We spoke last week of a few ways to sustain a sense of sacred self worth, while acknowledging our experiences of weakness, mistakes or failures, and recognizing that we cannot always have that sense of worth at a feeling level. We mentioned in summary that such ways may include attention to breathing, meditation in solitude, the world of nature, kindness to self and others, enduring friendships, and struggles for compassion and justice.
One aspect of this whole process can be expressed by saying that there are many seasons in each person life. In this time of pandemic, there is for many of us, an abiding feeling of weariness and uncertainty and doubt, as well as a sense of isolation and deprivation. This experience so common today can lead us to question our own sacred worth. Henri Nouwen has written that the greatest challenge everyone of us faces is the tendency to self-rejection, though it is often disguised from one another. It contradicts the inner voice that calls us sacred, which he sees as the core truth of our existence.
It may be helpful to think of such difficult times (whether occasioned by the pandemic or other stages or experiences of our life), as a season of our life which will eventually give way to another brighter season. I recently listened to an On Being interview with a Katherine May, who wrote a book called Wintering. She says that “wintering is a metaphor for those phases in our life when we feel frozen out or unable to make the next step, and that can come at any time, in any season, in any weather.”It brings up lots of emotions, such as sadness and failure.
She adds that “the hardest thing to believe when you’re in the midst of that dark place. Is that there is a summer on the other side.”Yet sadness is a part of life and sometimes we need to acknowledge our own sadness and have friends who allow us to be sad without always trying to cheer us up. Such times can be a crucible for transformation, for recuperation and renewal. Taking our cue from the animal world, we can see that there are times of rest that are needed. She mentions that in many children’s books, the winter snow is a time of transition, as for example when the children cross into Narnia.
Wayne Muller writes in a very striking way both about sadness and about the need for rest and renewal, which he calls Sabbath time. He tells of his experience of sadness on a week long silent retreat. He allowed himself to feel this sorrow in a silence that gradually deepened. “And I began to sense something beneath even the sorrow,” he writes. “I could feel a place inside, below all my names, my stories, my injuries, my sadness–a place that lived in my breath. I did not know what to call it but it had a voice, a way of speaking to me about what was true, what was right. And along with this voice came a presence, an indescribable sense of well-being that reminded me that whatever pain or sorrow I would be given, there was something inside strong enough to bear the weight of it. It would rise to meet whatever I was given. It would teach me what to do.”
He concludes: “All my life I have felt this presence, but at that moment I could feel its fundamental integrity. …Neither my pain nor my confusion can stop the relentless companionship of this true and faithful voice. Something more vital, strong and true lies embedded deep within me. Sometimes I barely see it, can’t quite touch it. Then I experience a starry night, a forest after a rain, a loving embrace, a strain of sweet and perfect melody–and that is all it takes to remind me who I am: a spirit, alive, and whole. It helps me remember my nature, hear my name.”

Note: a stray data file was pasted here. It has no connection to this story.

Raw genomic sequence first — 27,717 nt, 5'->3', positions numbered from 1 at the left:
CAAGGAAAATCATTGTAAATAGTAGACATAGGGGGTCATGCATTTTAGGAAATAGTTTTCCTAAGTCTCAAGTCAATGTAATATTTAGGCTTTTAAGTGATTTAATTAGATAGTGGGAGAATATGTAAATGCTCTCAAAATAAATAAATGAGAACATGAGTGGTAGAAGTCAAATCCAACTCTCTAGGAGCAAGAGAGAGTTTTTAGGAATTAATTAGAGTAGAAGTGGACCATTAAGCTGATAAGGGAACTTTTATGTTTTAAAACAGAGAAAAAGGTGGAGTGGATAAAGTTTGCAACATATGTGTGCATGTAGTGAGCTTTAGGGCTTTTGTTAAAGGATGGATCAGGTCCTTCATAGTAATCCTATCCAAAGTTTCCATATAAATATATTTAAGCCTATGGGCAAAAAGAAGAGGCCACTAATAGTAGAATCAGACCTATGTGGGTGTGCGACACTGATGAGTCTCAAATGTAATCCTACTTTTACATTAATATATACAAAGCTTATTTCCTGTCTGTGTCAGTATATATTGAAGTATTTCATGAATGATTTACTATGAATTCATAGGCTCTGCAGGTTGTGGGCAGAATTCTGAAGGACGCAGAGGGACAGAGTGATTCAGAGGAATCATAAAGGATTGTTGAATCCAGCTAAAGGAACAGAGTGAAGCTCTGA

In his book, Sabbath, he writes: “If busyness can become a kind of violence, we do not have to stretch our perception very far to see that Sabbath time – effortless, nourishing rest – can invite a healing of this violence. When we consecrate a time to listen to the still, small voices, we remember the root of inner wisdom that makes work fruitful. We remember from where we are most deeply nourished, and see more clearly the shape and texture of the people and things before us.”
“We, too, must have a period in which we lie fallow, and restore our souls. In Sabbath time we remember to celebrate what is beautiful and sacred; we light candles, sing songs, tell stories, eat, nap, and make love. It is a time to let our work, our lands, our animals lie fallow, to be nourished and refreshed. Within this sanctuary, we become available to the insights and blessings of deep mindfulness that arise only in stillness and time. When we act from a place of deep rest, we are more capable of cultivating what the Buddhists would call right understanding, right action, and right effort. In a complex and unstable world, if we do not rest, if we do not surrender into some kind of Sabbath, how can we find our way, how can we hear the voices that tell us the right thing to do?”
I would just add that our sacred worth does not depend upon our being better than we are at the present moment, or on being busier, or on anything external. It is always there as a gift to be accepted, cherished, and shared. Sometimes a quiet space in our heart or in the heart of another can help us recognize and accept this inner voice of our sacredness. Whatever season you are now in, may you be at home to your sacredness and to others who need your presence in whatever ways are now possible.
Norman King. January 30, 2021